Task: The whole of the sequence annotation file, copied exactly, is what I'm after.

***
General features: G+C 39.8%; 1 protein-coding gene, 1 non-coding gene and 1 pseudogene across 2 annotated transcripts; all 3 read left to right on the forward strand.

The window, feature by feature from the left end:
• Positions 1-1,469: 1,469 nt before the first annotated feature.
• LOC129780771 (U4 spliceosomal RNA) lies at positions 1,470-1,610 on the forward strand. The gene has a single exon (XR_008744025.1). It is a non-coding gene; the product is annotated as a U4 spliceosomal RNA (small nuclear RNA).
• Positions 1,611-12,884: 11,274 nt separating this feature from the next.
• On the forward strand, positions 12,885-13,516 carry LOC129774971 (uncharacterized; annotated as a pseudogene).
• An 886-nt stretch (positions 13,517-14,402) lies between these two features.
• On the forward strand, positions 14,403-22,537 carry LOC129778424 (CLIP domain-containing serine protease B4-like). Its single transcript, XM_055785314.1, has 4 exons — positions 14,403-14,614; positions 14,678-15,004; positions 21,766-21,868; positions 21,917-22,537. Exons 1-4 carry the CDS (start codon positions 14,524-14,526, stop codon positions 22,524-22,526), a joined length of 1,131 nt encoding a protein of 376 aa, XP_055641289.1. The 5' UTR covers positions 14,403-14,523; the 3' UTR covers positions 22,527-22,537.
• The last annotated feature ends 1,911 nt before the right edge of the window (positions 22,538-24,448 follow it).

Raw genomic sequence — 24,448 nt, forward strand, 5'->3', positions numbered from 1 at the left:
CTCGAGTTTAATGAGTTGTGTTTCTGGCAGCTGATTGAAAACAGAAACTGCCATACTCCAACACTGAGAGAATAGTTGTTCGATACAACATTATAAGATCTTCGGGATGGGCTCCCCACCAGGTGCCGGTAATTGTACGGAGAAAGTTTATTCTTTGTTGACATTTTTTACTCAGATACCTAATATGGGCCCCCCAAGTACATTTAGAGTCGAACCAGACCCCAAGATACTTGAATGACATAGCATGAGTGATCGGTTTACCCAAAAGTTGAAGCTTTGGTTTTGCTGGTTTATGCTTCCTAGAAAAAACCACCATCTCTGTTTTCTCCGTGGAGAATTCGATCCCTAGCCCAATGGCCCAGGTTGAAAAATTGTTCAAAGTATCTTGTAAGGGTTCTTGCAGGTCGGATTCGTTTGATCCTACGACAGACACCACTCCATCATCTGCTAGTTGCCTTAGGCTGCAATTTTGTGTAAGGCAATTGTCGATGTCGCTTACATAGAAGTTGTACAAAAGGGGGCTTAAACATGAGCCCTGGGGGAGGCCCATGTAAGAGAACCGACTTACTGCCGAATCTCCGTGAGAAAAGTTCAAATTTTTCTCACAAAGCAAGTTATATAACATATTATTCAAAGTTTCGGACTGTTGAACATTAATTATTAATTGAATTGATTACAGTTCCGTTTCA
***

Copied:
General features: G+C 39.8%; 1 protein-coding gene, 1 non-coding gene and 1 pseudogene across 2 annotated transcripts; all 3 read left to right on the forward strand.

The window, feature by feature from the left end:
• Positions 1-1,469: 1,469 nt before the first annotated feature.
• LOC129780771 (U4 spliceosomal RNA) lies at positions 1,470-1,610 on the forward strand. The gene has a single exon (XR_008744025.1). It is a non-coding gene; the product is annotated as a U4 spliceosomal RNA (small nuclear RNA).
• Positions 1,611-12,884: 11,274 nt separating this feature from the next.
• On the forward strand, positions 12,885-13,516 carry LOC129774971 (uncharacterized; annotated as a pseudogene).
• An 886-nt stretch (positions 13,517-14,402) lies between these two features.
• On the forward strand, positions 14,403-22,537 carry LOC129778424 (CLIP domain-containing serine protease B4-like). Its single transcript, XM_055785314.1, has 4 exons — positions 14,403-14,614; positions 14,678-15,004; positions 21,766-21,868; positions 21,917-22,537. Exons 1-4 carry the CDS (start codon positions 14,524-14,526, stop codon positions 22,524-22,526), a joined length of 1,131 nt encoding a protein of 376 aa, XP_055641289.1. The 5' UTR covers positions 14,403-14,523; the 3' UTR covers positions 22,527-22,537.
• The last annotated feature ends 1,911 nt before the right edge of the window (positions 22,538-24,448 follow it).

Raw genomic sequence — 24,448 nt, forward strand, 5'->3', positions numbered from 1 at the left:
CTCGAGTTTAATGAGTTGTGTTTCTGGCAGCTGATTGAAAACAGAAACTGCCATACTCCAACACTGAGAGAATAGTTGTTCGATACAACATTATAAGATCTTCGGGATGGGCTCCCCACCAGGTGCCGGTAATTGTACGGAGAAAGTTTATTCTTTGTTGACATTTTTTACTCAGATACCTAATATGGGCCCCCCAAGTACATTTAGAGTCGAACCAGACCCCAAGATACTTGAATGACATAGCATGAGTGATCGGTTTACCCAAAAGTTGAAGCTTTGGTTTTGCTGGTTTATGCTTCCTAGAAAAAACCACCATCTCTGTTTTCTCCGTGGAGAATTCGATCCCTAGCCCAATGGCCCAGGTTGAAAAATTGTTCAAAGTATCTTGTAAGGGTTCTTGCAGGTCGGATTCGTTTGATCCTACGACAGACACCACTCCATCATCTGCTAGTTGCCTTAGGCTGCAATTTTGTGTAAGGCAATTGTCGATGTCGCTTACATAGAAGTTGTACAAAAGGGGGCTTAAACATGAGCCCTGGGGGAGGCCCATGTAAGAGAACCGACTTACTGCCGAATCTCCGTGAGAAAAGTTCAAATTTTTCTCACAAAGCAAGTTATATAACATATTATTCAAAGTTTCGGACTGTTGAACATTAATTATTAATTGAATTGATTACAGTTCCGTTTCA